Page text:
New Yorkers who are new to estate planning may not know what happens to a will after a person passes away. Many people assume that assets listed in a will are automatically distributed to the named beneficiaries, but the process can actually take months or even years.

After a person dies, the executor of the will (who is someone appointed by the creator of the will) has to obtain a death certificate and file the will in probate court, which makes the will a matter of public record. “Interested parties” then have an opportunity to challenge the will, and these people include beneficiaries named in the will, family members of the decedent (even if they were not listed in the will), and creditors who were owed money by the decedent.

The probate court process is not free, and fees are typically paid out of the estate of the decedent. Probate is not required for all assets and property. Retirement accounts are one example of an asset that avoids probate, provided the account holder listed a beneficiary over the age of 18. Even if someone lists a retirement account in a will, the beneficiary named on the account itself will prevail over the person named in the will.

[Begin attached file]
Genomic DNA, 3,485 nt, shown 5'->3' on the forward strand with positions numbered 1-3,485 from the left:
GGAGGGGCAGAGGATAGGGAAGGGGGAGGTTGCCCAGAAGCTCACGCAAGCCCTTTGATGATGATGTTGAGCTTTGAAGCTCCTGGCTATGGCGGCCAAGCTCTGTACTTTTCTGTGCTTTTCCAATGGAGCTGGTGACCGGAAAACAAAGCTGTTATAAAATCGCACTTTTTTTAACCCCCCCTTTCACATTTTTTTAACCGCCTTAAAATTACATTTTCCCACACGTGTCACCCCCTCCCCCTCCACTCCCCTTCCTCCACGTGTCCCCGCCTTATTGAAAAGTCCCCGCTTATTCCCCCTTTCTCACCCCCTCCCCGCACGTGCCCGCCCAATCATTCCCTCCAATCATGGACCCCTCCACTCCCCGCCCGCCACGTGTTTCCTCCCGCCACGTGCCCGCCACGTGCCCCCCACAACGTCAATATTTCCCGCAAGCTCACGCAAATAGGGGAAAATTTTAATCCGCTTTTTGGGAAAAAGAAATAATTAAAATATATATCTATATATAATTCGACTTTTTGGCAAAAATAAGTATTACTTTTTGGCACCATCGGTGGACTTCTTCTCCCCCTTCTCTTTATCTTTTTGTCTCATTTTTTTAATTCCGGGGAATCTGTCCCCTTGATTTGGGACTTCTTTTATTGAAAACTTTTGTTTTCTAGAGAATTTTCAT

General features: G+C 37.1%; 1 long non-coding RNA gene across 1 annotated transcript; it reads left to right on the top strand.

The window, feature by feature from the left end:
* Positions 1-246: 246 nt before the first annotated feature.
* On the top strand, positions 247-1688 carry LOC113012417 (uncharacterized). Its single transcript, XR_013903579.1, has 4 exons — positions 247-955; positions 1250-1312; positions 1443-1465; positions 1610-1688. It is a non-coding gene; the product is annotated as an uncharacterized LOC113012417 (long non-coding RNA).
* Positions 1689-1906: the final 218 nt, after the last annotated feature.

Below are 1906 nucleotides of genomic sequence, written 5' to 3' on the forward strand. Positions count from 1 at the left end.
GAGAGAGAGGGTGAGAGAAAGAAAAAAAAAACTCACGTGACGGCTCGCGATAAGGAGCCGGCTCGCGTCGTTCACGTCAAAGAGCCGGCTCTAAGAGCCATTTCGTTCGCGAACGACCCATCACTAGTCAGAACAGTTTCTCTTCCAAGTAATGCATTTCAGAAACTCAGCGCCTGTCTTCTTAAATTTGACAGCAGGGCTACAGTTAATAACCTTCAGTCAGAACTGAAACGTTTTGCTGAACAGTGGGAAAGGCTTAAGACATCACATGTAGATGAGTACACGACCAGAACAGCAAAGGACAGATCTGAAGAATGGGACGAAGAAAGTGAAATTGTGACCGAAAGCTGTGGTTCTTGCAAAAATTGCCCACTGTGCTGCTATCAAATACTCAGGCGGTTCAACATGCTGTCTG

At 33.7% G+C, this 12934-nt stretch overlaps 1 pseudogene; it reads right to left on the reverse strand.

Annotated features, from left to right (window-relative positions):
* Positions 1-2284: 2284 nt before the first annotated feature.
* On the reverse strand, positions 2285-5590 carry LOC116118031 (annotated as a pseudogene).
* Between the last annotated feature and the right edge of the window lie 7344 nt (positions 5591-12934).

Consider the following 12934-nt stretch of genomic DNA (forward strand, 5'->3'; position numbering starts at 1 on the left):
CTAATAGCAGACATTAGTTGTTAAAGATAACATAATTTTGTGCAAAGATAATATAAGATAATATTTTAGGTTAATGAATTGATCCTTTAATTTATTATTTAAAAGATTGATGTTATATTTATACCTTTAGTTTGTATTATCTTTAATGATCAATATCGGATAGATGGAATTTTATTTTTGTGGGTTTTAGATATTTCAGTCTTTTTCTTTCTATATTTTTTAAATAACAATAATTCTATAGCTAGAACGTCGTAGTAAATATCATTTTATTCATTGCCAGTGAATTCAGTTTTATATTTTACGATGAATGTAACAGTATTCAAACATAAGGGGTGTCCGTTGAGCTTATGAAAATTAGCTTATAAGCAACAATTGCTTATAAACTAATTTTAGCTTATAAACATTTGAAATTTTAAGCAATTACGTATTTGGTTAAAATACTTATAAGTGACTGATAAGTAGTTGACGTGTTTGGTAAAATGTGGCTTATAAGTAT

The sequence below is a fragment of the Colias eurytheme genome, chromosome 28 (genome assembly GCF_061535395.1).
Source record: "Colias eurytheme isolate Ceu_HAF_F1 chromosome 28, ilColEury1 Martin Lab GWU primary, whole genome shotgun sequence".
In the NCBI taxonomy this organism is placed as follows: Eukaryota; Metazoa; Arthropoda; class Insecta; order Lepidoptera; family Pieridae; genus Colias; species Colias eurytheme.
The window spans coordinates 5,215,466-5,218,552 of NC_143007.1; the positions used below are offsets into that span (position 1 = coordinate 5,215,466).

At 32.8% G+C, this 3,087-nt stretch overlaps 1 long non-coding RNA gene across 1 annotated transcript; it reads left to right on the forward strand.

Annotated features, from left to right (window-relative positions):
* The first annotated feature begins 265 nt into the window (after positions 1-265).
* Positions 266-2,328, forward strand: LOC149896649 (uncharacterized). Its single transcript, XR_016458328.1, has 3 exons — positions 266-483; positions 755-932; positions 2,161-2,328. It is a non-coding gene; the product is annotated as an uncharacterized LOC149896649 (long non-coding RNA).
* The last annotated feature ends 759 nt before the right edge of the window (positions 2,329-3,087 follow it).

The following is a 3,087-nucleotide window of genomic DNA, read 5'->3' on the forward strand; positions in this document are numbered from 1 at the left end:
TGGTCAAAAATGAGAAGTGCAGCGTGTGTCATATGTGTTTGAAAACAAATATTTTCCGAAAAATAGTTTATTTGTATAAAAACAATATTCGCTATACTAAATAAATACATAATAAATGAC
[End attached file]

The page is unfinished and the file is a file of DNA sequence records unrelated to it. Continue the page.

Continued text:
Similarly, if property is held as a joint tenancy with right of survivorship, like a marital property home, this asset will belong entirely to the surviving co-owner. Another way to avoid probate is to put assets into a living trust rather than a will. Living trusts give people more flexibility since they can instruct a trustee (similar to an executor) on when and how they want their assets disbursed. Not all assets have to be distributed immediately upon death; they can remain in the trust until a set event occurs. An estate planning attorney can go into further detail about the types of trust funds available.

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